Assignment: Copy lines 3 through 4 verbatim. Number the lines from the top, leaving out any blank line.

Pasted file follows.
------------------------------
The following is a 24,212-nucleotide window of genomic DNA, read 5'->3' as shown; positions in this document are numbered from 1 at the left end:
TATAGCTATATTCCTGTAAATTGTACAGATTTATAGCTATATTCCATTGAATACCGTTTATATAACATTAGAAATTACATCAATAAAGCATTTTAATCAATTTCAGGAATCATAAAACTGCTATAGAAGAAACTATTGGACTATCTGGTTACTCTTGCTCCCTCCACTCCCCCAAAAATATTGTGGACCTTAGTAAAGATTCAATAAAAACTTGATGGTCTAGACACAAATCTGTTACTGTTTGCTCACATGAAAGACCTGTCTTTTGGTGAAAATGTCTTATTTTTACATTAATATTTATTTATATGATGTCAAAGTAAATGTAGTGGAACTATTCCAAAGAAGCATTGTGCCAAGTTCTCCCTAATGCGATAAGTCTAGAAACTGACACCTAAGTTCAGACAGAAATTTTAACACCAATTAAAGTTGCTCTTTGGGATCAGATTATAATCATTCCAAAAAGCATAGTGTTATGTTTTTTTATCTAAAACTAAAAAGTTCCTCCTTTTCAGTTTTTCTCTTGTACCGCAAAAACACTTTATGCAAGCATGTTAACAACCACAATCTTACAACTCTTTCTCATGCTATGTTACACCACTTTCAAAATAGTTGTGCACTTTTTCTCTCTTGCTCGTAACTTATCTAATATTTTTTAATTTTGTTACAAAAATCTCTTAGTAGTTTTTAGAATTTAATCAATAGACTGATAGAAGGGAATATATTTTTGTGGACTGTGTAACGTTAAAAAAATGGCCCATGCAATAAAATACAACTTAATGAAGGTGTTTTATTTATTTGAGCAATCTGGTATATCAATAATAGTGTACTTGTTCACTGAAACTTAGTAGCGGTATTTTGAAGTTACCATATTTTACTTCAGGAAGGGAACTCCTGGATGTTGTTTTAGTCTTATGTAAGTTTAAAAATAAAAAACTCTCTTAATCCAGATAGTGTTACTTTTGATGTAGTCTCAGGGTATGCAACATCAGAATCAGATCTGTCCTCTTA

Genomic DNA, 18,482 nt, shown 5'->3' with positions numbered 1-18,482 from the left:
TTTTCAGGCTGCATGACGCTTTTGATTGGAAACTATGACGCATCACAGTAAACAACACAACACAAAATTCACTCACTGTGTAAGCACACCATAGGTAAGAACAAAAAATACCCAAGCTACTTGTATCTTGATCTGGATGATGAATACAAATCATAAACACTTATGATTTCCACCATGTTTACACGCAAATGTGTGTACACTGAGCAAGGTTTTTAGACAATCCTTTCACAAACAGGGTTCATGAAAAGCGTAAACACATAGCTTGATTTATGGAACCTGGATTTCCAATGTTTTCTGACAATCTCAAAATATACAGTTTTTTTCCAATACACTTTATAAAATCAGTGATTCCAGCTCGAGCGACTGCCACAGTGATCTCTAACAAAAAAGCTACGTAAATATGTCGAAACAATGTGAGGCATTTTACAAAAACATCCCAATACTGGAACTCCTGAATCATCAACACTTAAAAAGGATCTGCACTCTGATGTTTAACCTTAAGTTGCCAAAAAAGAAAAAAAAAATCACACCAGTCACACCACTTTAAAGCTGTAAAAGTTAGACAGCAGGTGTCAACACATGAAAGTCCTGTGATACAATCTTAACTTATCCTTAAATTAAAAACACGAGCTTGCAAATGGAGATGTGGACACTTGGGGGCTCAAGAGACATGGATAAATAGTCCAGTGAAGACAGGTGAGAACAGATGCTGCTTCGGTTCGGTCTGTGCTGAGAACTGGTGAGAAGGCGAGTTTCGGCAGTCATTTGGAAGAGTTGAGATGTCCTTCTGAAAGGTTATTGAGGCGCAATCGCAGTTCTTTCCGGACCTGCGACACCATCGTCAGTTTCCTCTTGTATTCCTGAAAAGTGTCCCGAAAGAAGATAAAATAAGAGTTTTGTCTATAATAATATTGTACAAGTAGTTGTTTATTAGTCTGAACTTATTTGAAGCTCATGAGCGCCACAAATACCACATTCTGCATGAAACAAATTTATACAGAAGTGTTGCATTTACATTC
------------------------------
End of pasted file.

Genomic DNA, 18,482 nt, shown 5'->3' with positions numbered 1-18,482 from the left:
TTTTCAGGCTGCATGACGCTTTTGATTGGAAACTATGACGCATCACAGTAAACAACACAACACAAAATTCACTCACTGTGTAAGCACACCATAGGTAAGAACAAAAAATACCCAAGCTACTTGTATCTTGATCTGGATGATGAATACAAATCATAAACACTTATGATTTCCACCATGTTTACACGCAAATGTGTGTACACTGAGCAAGGTTTTTAGACAATCCTTTCACAAACAGGGTTCATGAAAAGCGTAAACACATAGCTTGATTTATGGAACCTGGATTTCCAATGTTTTCTGACAATCTCAAAATATACAGTTTTTTTCCAATACACTTTATAAAATCAGTGATTCCAGCTCGAGCGACTGCCACAGTGATCTCTAACAAAAAAGCTACGTAAATATGTCGAAACAATGTGAGGCATTTTACAAAAACATCCCAATACTGGAACTCCTGAATCATCAACACTTAAAAAGGATCTGCACTCTGATGTTTAACCTTAAGTTGCCAAAAAAGAAAAAAAAAATCACACCAGTCACACCACTTTAAAGCTGTAAAAGTTAGACAGCAGGTGTCAACACATGAAAGTCCTGTGATACAATCTTAACTTATCCTTAAATTAAAAACACGAGCTTGCAAATGGAGATGTGGACACTTGGGGGCTCAAGAGACATGGATAAATAGTCCAGTGAAGACAGGTGAGAACAGATGCTGCTTCGGTTCGGTCTGTGCTGAGAACTGGTGAGAAGGCGAGTTTCGGCAGTCATTTGGAAGAGTTGAGATGTCCTTCTGAAAGGTTATTGAGGCGCAATCGCAGTTCTTTCCGGACCTGCGACACCATCGTCAGTTTCCTCTTGTATTCCTGAAAAGTGTCCCGAAAGAAGATAAAATAAGAGTTTTGTCTATAATAATATTGTACAAGTAGTTGTTTATTAGTCTGAACTTATTTGAAGCTCATGAGCGCCACAAATACCACATTCTGCATGAAACAAATTTATACAGAAGTGTTGCATTTACATTC